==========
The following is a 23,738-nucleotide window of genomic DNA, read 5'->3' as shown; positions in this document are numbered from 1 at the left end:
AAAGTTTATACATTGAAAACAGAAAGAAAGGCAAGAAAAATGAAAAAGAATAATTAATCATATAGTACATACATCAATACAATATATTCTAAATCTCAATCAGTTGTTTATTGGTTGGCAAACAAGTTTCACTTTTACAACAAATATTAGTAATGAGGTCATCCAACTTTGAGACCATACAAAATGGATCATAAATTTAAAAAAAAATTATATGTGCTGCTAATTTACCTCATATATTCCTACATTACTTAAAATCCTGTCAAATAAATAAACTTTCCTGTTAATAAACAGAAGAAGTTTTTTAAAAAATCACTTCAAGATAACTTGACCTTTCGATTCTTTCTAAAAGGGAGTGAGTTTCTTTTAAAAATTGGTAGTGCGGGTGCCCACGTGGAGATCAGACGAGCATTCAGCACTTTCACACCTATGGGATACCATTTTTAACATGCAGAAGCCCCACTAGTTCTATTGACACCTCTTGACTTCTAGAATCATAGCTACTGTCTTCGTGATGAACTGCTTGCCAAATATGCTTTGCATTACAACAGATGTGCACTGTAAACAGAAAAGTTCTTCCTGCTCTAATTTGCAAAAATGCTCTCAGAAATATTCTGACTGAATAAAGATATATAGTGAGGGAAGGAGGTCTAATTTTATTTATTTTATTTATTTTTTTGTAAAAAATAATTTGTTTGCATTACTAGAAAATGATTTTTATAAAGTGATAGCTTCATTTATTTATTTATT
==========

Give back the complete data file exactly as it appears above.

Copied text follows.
The following is a 23,738-nucleotide window of genomic DNA, read 5'->3' as shown; positions in this document are numbered from 1 at the left end:
AAAGTTTATACATTGAAAACAGAAAGAAAGGCAAGAAAAATGAAAAAGAATAATTAATCATATAGTACATACATCAATACAATATATTCTAAATCTCAATCAGTTGTTTATTGGTTGGCAAACAAGTTTCACTTTTACAACAAATATTAGTAATGAGGTCATCCAACTTTGAGACCATACAAAATGGATCATAAATTTAAAAAAAAATTATATGTGCTGCTAATTTACCTCATATATTCCTACATTACTTAAAATCCTGTCAAATAAATAAACTTTCCTGTTAATAAACAGAAGAAGTTTTTTAAAAAATCACTTCAAGATAACTTGACCTTTCGATTCTTTCTAAAAGGGAGTGAGTTTCTTTTAAAAATTGGTAGTGCGGGTGCCCACGTGGAGATCAGACGAGCATTCAGCACTTTCACACCTATGGGATACCATTTTTAACATGCAGAAGCCCCACTAGTTCTATTGACACCTCTTGACTTCTAGAATCATAGCTACTGTCTTCGTGATGAACTGCTTGCCAAATATGCTTTGCATTACAACAGATGTGCACTGTAAACAGAAAAGTTCTTCCTGCTCTAATTTGCAAAAATGCTCTCAGAAATATTCTGACTGAATAAAGATATATAGTGAGGGAAGGAGGTCTAATTTTATTTATTTTATTTATTTTTTTGTAAAAAATAATTTGTTTGCATTACTAGAAAATGATTTTTATAAAGTGATAGCTTCATTTATTTATTTATT